Civil War

2172 WORDS
Read the full essay 2172 words
Civil War


Writing about recorded history should be a relatively easy task to accomplish. Recorded history is based on facts. Regardless of what time period one may write about, one will find enough information about that time of period. The key is to put everything in a logical and understandable manner. This paper will be about the Civil War. I will try, to the best of my knowledge, to discuss the North?s and South?s positions and Arguments for going to war, their initial military strategies and their strength and weaknesses. The paper will actually be a summary from chapter 10 of the book Battle Cry of Freedom: The Civil War Era By: James McPherson, "Amateurs Go To War".

Before discussing the war itself, one must understand the Union?s and the Confederate?s arguments and reasons for going to war. Let?s start at the beginning, when the South was first showing animosity for the North, which eventually led to sessionist ideas by the South.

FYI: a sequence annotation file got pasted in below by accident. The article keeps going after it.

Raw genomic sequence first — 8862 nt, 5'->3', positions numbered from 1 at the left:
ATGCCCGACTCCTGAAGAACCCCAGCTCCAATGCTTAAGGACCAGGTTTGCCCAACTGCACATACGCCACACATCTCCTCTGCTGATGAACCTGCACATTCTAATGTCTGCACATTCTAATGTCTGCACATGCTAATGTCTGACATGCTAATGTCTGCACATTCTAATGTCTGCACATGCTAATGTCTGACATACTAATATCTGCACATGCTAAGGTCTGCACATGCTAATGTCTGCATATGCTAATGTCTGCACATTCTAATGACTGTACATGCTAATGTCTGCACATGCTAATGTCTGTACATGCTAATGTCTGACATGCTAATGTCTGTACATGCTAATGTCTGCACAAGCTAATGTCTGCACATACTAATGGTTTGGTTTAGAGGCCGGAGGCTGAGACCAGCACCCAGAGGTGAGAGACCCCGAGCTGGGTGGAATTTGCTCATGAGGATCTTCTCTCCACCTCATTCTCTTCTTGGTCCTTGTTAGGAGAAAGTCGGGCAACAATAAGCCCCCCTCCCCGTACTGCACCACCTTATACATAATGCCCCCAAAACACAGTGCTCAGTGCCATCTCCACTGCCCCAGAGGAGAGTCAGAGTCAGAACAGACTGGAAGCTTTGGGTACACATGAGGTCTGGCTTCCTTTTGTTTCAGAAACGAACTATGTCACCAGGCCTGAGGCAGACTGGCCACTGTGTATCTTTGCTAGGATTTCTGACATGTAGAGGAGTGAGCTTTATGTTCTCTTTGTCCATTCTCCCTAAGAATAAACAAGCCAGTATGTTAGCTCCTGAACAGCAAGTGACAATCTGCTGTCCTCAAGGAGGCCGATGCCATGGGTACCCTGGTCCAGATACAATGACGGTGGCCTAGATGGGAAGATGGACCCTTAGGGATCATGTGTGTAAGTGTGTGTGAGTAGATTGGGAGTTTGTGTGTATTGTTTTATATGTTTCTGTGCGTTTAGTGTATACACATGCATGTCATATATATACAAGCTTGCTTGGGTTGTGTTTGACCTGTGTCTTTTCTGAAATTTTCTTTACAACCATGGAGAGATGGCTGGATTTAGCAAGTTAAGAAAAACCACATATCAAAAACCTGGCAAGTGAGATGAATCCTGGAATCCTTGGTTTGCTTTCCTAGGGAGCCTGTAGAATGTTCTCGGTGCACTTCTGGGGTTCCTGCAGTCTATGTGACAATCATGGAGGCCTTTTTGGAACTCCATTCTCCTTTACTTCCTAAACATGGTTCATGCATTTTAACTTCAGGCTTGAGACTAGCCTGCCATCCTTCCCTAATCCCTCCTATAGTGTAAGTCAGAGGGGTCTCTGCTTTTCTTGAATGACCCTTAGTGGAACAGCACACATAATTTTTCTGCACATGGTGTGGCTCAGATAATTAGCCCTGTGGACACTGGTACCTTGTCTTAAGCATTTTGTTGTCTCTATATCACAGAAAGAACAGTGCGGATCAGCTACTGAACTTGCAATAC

The Compromise of 1850 was drafted in response to the threat of a Southern Convention, because of Zachary Taylors decision to carve out two huge territories in the Far West and to admit them in the union as free states. Henry Clay drafted the compromise, which includes eight parts. "The first pair would admit California as a State and organize the remainder of the Mexican cession without "any restriction or condition on the subject of slavery". The second pair of resolutions settled the boundary dispute between Texas and New Mexico in favor of the latter and compensated Texas by federal assumption of debts contracted during its existence as an Independent Republic. Clay?s third pair of resolutions called for abolition of the slave trade in the District of Columbia but a guarantee of slavery itself in the District. As if these six proposals yielded more to the North then to the South, Clay?s final pair of resolutions tipped the balance Southward by denying congressional power over the interstate slave trade and calling for a stronger law to enable slave holders to recover their property when they fled to free states" Battle Cry of freedom: The Civil War Era, McPherson James, (p.70-71). The Northerners hated the fugitive slave law, because in the past it was never enforced and it never gave a trial by jury to any runaway slaves. The only testimony heard was that of the slaveholder and he usually recovered his slave. Not only that, but the slaveholder was compensated $10 for winning the trial because of all the trouble he had to go through in recovering his property. Because of the passage of the compromise, the North had to enforce the law which it hated.